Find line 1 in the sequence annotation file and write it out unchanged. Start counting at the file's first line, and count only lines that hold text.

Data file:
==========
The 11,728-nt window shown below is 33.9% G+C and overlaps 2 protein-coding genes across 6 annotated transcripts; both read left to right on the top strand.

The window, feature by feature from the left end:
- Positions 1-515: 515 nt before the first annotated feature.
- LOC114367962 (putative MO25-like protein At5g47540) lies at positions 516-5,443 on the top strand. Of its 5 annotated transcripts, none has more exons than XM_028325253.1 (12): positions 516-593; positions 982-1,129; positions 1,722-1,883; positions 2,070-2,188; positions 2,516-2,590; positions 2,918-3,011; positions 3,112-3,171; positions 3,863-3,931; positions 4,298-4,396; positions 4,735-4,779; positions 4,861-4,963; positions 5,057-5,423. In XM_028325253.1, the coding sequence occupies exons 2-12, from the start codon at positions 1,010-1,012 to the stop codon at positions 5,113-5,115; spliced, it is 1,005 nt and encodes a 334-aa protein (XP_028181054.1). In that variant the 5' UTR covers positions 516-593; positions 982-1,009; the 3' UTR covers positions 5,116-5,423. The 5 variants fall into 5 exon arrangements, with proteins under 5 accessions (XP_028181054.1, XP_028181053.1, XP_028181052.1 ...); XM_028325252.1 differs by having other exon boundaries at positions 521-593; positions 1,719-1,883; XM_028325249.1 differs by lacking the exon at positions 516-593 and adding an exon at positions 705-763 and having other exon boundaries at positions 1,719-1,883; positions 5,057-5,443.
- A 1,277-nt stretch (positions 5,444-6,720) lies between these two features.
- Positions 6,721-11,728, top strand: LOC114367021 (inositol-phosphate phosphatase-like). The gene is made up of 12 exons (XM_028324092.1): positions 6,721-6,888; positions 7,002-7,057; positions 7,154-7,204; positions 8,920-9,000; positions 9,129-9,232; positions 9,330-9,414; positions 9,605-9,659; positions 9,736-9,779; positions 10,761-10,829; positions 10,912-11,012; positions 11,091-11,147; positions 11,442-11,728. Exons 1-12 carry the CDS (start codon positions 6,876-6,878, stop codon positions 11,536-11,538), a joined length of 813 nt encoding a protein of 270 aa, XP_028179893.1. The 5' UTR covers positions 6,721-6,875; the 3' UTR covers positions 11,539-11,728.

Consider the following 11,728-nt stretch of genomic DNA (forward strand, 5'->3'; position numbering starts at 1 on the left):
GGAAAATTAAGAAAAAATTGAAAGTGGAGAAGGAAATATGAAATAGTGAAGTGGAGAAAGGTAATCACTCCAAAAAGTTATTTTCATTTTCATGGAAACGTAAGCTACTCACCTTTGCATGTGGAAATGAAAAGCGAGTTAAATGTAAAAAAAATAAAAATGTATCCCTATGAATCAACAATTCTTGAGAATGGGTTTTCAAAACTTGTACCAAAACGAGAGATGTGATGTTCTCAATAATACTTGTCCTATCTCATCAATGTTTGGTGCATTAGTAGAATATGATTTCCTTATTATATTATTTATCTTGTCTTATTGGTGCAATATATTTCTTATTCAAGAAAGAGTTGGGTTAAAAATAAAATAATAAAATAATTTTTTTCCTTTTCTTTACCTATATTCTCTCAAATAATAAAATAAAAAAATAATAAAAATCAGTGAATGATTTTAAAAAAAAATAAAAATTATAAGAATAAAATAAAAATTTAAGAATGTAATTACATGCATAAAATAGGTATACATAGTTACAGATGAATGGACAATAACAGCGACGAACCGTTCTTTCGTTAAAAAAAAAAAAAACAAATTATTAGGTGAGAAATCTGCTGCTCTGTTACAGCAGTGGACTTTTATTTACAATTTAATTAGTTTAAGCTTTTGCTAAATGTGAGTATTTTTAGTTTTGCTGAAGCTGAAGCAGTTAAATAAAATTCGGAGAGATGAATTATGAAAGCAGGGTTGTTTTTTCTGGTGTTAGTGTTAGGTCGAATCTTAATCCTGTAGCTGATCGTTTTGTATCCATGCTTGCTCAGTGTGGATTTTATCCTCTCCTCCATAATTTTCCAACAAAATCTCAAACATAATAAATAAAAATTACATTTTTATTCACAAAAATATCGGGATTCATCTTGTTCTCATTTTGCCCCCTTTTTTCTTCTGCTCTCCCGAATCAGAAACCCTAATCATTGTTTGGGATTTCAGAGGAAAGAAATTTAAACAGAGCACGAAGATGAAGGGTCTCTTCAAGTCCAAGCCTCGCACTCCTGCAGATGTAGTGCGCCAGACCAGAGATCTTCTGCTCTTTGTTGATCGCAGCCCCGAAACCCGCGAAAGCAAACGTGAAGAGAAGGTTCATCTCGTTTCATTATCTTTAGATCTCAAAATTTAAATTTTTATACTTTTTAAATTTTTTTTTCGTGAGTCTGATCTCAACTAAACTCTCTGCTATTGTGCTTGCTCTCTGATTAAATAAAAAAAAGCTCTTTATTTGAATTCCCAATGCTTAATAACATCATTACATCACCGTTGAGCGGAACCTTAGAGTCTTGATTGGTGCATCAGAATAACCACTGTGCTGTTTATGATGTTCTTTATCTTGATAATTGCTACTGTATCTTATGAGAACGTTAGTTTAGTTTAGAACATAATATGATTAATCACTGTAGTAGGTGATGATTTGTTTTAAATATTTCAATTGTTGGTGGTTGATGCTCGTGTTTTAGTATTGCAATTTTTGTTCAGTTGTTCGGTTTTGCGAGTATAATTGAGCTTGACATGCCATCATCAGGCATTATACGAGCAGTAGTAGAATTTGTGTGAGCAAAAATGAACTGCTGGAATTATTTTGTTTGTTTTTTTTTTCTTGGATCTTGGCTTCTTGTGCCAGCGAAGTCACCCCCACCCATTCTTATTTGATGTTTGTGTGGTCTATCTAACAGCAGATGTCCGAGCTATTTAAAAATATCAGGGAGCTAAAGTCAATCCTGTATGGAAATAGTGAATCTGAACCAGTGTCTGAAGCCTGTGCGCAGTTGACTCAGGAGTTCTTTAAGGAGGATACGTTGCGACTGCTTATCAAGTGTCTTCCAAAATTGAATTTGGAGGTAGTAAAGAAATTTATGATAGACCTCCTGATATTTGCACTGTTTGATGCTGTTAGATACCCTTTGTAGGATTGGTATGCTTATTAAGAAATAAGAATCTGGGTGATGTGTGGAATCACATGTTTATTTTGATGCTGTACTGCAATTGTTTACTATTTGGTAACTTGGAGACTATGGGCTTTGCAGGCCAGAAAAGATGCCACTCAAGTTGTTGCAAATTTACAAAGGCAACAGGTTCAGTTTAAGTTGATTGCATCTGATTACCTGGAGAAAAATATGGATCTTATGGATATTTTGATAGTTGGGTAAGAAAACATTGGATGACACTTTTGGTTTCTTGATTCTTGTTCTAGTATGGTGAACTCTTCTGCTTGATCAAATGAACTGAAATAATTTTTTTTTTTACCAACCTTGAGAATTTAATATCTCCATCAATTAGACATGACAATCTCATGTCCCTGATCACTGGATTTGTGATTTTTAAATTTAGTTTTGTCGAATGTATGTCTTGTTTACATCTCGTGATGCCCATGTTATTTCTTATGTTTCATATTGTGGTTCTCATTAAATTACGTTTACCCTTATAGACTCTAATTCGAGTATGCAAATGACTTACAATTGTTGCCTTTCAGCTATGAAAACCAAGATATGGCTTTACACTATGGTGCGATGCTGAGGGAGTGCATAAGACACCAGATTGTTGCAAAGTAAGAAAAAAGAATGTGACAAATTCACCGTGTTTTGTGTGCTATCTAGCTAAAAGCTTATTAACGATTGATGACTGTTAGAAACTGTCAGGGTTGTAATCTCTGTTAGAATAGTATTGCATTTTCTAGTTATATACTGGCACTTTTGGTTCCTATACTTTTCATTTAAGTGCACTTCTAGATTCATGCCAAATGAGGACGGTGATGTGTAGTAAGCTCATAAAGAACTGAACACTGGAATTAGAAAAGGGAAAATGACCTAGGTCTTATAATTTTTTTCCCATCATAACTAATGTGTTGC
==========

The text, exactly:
The 11,728-nt window shown below is 33.9% G+C and overlaps 2 protein-coding genes across 6 annotated transcripts; both read left to right on the top strand.